By Scott Carson, Network Engineer


Tell me if you have heard this one before…

You have been working diligently on a project. The time has come for the final deployment. The grand finale if you will. Everything is in place. You power it on. It works flawlessly! All your validation steps check out and everyone goes home happy. Another successful deployment in the books.

Without getting into the actual statistics, it feels like this describes at least 80-90% of IT projects. If you do the work ahead of time and try to anticipate any potential issues, everything should simply fall into place.

What about that other 10-20%? You can try to get ahead of potential issues, yet sometimes there is still that special surprise waiting for you when you we are set to deploy. This can be a challenge, but over my time as a Network Engineer I have learned to love and embrace this challenge.

This is where my skills get put to the test. Lots of people can follow instructions in a knowledge base article. What happens when things do not go your way? EMBRACE TROUBLESHOOTING!

It can certainly be frustrating, especially when you do not initially know why it is not working. In the right scenario I can get the same rush from solving a complex issue as I would from finally finishing that boss battle in <insert favorite video game here>.

An example is a remote office deployment I was working on this summer. Long story short, we had packets that needed to route back to HQ and, even with our config in place, it still was not happening. We had just established the IPSec tunnel. I confirmed static routes looked good. Security policies were allowing the traffic. All the basics checked out. I would have to dig deeper.

Firewall logs were not telling me much – in fact, the lack of data told me more. Was the traffic even being generated in the first place? If the logs are not telling me what is happening, I will have to dig even further and look at the packets themselves.

I took some packet captures so I could get more detail on what was happening in the network. Sure enough, on the remote side I can see the traffic generated. However, on the HQ side I am not seeing any of the same packets. While this is clearly not the result I am looking for, I consider the packet capture a huge success. Based on these results, I know the issue is coming from the remote side. I just eliminated half of my suspects.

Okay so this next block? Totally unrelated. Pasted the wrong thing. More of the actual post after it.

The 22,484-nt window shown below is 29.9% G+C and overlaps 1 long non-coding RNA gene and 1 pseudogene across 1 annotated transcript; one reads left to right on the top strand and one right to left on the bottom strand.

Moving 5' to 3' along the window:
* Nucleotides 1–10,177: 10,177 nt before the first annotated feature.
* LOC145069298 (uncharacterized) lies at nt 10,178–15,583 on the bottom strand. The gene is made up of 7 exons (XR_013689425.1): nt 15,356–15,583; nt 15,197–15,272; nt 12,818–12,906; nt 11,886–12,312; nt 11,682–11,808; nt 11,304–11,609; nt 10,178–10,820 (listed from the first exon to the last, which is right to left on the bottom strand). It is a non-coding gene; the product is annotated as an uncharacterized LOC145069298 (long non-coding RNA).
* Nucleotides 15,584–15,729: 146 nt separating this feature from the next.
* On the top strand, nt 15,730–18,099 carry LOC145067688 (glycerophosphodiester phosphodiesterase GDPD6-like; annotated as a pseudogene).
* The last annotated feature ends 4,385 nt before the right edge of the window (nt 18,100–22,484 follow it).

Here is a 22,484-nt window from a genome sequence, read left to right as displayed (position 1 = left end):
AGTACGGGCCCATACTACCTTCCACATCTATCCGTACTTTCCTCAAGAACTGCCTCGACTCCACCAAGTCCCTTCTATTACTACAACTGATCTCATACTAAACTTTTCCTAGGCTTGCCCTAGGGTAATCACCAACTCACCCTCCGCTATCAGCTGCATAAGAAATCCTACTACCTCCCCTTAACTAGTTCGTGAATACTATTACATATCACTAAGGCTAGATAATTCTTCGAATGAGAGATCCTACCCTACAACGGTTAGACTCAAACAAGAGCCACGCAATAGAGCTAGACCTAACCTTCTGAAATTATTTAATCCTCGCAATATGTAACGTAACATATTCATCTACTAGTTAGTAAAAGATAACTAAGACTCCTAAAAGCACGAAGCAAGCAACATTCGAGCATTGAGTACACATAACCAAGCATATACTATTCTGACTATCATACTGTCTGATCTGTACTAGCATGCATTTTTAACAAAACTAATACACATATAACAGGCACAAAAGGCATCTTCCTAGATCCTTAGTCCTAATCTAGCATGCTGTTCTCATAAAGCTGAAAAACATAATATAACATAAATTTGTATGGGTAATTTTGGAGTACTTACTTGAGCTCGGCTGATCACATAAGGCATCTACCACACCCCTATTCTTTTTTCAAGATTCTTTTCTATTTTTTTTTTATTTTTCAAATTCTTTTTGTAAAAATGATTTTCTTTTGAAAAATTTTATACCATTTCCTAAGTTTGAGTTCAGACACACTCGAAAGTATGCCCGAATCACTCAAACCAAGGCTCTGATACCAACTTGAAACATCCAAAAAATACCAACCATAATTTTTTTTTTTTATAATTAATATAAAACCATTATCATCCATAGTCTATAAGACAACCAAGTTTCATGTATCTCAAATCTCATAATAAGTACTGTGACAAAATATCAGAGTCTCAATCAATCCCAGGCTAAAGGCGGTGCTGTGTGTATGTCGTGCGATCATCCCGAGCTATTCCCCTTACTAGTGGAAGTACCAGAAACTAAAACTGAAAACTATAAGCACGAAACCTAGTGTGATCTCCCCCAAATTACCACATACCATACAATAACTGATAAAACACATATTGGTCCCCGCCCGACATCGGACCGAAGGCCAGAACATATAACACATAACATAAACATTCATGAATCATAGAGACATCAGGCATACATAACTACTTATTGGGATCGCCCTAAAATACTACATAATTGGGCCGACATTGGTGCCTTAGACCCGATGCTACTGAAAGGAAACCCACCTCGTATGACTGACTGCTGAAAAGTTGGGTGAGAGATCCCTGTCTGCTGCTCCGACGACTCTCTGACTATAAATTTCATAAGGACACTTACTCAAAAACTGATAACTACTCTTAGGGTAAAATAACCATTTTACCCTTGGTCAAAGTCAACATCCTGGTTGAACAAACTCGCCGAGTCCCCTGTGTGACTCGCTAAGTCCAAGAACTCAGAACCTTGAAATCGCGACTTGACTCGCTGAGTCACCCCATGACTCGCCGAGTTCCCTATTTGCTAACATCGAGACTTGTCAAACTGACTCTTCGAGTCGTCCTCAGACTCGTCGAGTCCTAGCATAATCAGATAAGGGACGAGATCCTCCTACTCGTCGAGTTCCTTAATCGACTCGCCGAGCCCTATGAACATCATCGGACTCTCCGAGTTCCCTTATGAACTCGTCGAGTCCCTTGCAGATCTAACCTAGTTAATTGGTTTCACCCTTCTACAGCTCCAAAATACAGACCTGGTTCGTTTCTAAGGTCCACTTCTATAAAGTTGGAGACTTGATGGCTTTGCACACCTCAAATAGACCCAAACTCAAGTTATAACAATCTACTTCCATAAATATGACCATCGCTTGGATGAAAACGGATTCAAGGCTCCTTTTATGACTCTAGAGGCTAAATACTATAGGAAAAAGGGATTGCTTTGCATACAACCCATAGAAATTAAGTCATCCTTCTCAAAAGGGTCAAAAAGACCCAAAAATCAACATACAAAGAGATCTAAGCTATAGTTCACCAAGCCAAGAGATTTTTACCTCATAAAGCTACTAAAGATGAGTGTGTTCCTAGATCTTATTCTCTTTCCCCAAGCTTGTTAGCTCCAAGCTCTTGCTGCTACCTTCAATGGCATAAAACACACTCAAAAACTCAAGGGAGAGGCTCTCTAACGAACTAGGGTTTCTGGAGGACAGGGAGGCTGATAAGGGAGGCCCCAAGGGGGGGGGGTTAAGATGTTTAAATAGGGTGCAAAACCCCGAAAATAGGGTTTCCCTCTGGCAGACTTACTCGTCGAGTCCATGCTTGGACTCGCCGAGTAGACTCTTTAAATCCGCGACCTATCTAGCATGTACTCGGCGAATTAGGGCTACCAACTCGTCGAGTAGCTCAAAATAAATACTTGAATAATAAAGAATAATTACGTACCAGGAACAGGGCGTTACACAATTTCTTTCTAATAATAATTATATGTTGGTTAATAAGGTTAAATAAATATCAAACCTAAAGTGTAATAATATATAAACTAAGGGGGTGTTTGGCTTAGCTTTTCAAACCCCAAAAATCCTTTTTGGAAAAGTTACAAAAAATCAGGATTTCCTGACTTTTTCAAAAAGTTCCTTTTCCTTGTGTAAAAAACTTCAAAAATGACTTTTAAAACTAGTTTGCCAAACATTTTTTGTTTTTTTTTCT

Next, I tried to understand why I am seeing the traffic but not seeing it logged. If I can determine that, it should also point me to the root cause of my issue. I thought to myself, “What needs to happen in order for that traffic to be logged?” Two specific requirements came to mind: 1) traffic needs to match a security policy before it is logged and 2) traffic is logged at the end of a session. I had checked and double-checked my security policies before. A triple-check and comparison to my packet capture confirmed that my policies were configured correctly. That leaves me with one final culprit… the session table.

I was relieved to find in the session table a “stuck” session. We initially made the change to the internal network before the IPSec tunnel was established. The packets I wanted to route to HQ were instead being sent out the Internet. Even though I had made the change to the config, the stuck session caused those changes to be ignored. Once I cleared the session, it was as if the flood gates had been opened. We immediately saw the connectivity we were looking for, and balance was restored to the universe.

There are certainly lessons to take away from this. My example above could have potentially been avoided, so it is always important to take note of what could have been done better. The real take-away for me is to embrace troubleshooting.

My example above took place over the course of no more than an hour. The roller coaster of emotions in that hour was exhilarating.

  • Confident – Everything should proceed as planned.
  • Confused – Why didn’t this work as I expected?
  • Panicked – This isn’t working and, as of yet, I do not know why.
  • Frustrated – The usual suspects all check out. What on earth could it be?!

When troubleshooting it is easy to get caught up in the confused, panicked, and frustrated emotions. Still, it is imperative to stay focused on the issue and not the emotions connected to it. Collect your potential suspects. Work through your testing and troubleshooting to eliminate each suspect, and eventually you will find your resolution. Trust me, the payoff is worth it.

Do you have something Atom Creek can help you troubleshoot? Let us know how we can help alleviate some of those confused, panicked, and frustrated feelings that can come with outstanding IT issues. We would love to leave you elated!